24. Unit 1: Thinking about Social Problems as a Sociologist • Sociology (De Santo, 1985 p. 2) • As a science seeks to understand the forces operating in society • Forces that hold it together • Forces that tear it apart © 1998-2002 by Ronald Keith Bolender

  25. Unit 1: Thinking about Social Problems as a Sociologist • Paradigm (Denisoff, Callahan, & Levine 1974 p. 1-3) • Model or pattern of thinking • Taken-for-granted ideas and assumptions not debated by members of a scientific discipline • Once a paradigm is established, scholars engage in what Kuhn (1970) calls “mopping up operations” • the stress of one group of events and facts over another • The attempt to demonstrate agreement between the paradigm and reality • The further refinement of the paradigm © 1998-2002 by Ronald Keith Bolender

  26. Unit 1: Thinking about Social Problems as a Sociologist Sociology , as a science, has not developed a singular dominant paradigm. It currently accepts three major paradigms. At this time a fourth one is being considered. We will not study the fourth paradigm in this course. © 1998-2002 by Ronald Keith Bolender

  27. Unit 1: Thinking about Social Problems as a Sociologist Some sociological textbooks use the term theoretical perspectives in place of paradigms. In sociological theory, perspectives are a sub-category of paradigms. For general discussion in this course, the two terms will be used interchangeably. © 1998-2002 by Ronald Keith Bolender

  28. Unit 1: Thinking about Social Problems as a Sociologist Review the Paradigm . . . Comparison Table (this was a reading requirement for Unit 1) © 1998-2002 by Ronald Keith Bolender

  29. Unit 1: Thinking about Social Problems as a Sociologist • The Table lists three Paradigms • Order • Pluralist • Conflict © 1998-2002 by Ronald Keith Bolender

  30. Unit 1: Thinking about Social Problems as a Sociologist • One Perspective (the term used in our readings for Unit 1) is listed under each Paradigm • Structural-Functionalism • Listed under the Order Paradigm • Symbolic-Interaction • Listed under the Pluralist Paradigm • Conflict • Listed under the Conflict Paradigm © 1998-2002 by Ronald Keith Bolender

  31. Unit 1: Thinking about Social Problems as a Sociologist To understand the “view” or “philosophy” of each paradigm/perspective, carefully read, study, and reflect on the comparison portion of the Table. As an example, let us review how each paradigm/perspective views “Society.” © 1998-2002 by Ronald Keith Bolender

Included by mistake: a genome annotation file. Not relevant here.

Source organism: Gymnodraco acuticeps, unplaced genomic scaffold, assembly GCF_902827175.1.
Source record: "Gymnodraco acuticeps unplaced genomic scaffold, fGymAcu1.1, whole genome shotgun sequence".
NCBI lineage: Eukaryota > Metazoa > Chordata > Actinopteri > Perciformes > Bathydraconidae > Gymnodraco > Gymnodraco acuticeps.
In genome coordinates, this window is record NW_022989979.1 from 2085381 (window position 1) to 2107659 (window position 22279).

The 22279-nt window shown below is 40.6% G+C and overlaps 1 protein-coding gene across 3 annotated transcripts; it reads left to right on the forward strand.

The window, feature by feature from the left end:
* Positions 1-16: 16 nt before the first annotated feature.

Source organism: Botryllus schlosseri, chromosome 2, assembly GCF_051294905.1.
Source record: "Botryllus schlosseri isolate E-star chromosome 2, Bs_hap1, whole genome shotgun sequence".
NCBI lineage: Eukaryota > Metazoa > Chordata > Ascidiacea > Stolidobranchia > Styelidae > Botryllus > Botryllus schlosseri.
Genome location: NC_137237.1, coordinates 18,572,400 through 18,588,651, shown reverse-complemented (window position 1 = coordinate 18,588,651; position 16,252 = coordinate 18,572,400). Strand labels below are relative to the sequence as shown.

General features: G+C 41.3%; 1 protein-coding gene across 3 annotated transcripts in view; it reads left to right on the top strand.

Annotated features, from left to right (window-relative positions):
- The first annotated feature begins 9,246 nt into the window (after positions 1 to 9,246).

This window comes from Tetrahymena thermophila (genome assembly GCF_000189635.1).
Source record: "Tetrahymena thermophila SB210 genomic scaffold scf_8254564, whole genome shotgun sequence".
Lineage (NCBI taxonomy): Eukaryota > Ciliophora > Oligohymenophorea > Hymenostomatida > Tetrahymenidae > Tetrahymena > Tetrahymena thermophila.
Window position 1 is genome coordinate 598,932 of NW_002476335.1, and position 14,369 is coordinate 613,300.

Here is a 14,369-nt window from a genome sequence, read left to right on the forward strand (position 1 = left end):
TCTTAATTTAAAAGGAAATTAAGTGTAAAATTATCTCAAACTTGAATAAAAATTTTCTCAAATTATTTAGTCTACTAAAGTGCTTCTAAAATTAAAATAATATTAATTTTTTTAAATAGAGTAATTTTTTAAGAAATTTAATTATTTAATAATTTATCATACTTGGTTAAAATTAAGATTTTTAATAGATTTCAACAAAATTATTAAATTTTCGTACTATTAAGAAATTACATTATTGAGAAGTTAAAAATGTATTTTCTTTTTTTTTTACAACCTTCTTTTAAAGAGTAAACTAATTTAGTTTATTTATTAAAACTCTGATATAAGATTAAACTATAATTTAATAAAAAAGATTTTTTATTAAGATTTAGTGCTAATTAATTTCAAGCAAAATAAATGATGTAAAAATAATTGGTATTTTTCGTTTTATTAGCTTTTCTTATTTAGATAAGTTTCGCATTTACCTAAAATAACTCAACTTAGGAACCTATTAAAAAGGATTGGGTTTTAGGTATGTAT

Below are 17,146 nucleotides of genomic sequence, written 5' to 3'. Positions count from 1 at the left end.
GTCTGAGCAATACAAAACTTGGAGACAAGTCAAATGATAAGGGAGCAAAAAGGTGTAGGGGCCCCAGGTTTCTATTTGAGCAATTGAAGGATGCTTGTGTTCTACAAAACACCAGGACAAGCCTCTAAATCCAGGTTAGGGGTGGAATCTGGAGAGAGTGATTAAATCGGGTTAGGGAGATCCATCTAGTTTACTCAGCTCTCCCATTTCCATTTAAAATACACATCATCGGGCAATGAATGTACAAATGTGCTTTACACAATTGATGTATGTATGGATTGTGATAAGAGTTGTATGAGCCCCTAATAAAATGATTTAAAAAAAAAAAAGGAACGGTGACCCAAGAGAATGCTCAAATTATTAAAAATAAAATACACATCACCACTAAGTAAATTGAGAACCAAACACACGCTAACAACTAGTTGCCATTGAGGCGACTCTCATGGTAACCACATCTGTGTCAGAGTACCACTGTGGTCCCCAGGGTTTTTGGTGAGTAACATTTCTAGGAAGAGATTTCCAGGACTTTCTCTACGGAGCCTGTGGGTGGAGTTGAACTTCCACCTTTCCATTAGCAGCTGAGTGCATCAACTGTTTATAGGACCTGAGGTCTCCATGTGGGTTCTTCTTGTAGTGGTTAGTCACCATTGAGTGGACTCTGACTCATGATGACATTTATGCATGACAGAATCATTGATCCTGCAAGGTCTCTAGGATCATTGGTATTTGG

32. Unit 1: Thinking about Social Problems as a Sociologist Order/Structural-Functionalism Views society as a vast organism whose parts are interrelated; social problems are disruptions of this system. Also holds that problems of social institutions produce patterns of deviance or that institutions must address such patterns through strategic social change. © 1998-2002 by Ronald Keith Bolender

  33. Unit 1: Thinking about Social Problems as a Sociologist Pluralist/Symbolic-Interaction Holds that definitions of deviance or social problems are subjective; separates deviant and nondeviant people not by what they do but by how society reacts to what they do. © 1998-2002 by Ronald Keith Bolender

  34. Unit 1: Thinking about Social Problems as a Sociologist Conflict/Conflict Views society as marked by conflicts due to inequalities of class, race, ethnicity, gender, age, and other divisions that produce conflicting values. Defines social problems as conditions that do not conform to society's values. © 1998-2002 by Ronald Keith Bolender

  35. Unit 1: Thinking about Social Problems as a Sociologist I ‘m lost! What is a paradigm/perspective? What does it have to do with Social Problems? © 1998-2002 by Ronald Keith Bolender

  36. Unit 1: Thinking about Social Problems as a Sociologist Review the story about the Saints and Rebels gangs at Anderson High School (this was a reading requirement for this class session) © 1998-2002 by Ronald Keith Bolender

  37. Unit 1: Thinking about Social Problems as a Sociologist I ‘m STILL lost! Should I drop out of Social Problems? © 1998-2002 by Ronald Keith Bolender

  38. Unit 1: Thinking about Social Problems as a Sociologist Of course not! It takes time to learn how to think like a sociologist. © 1998-2002 by Ronald Keith Bolender

  39. Unit 1: Thinking about Social Problems as a Sociologist This Social Problems course will give you theOPPORTUNITY to spend time learning how to think like a sociologist. © 1998-2002 by Ronald Keith Bolender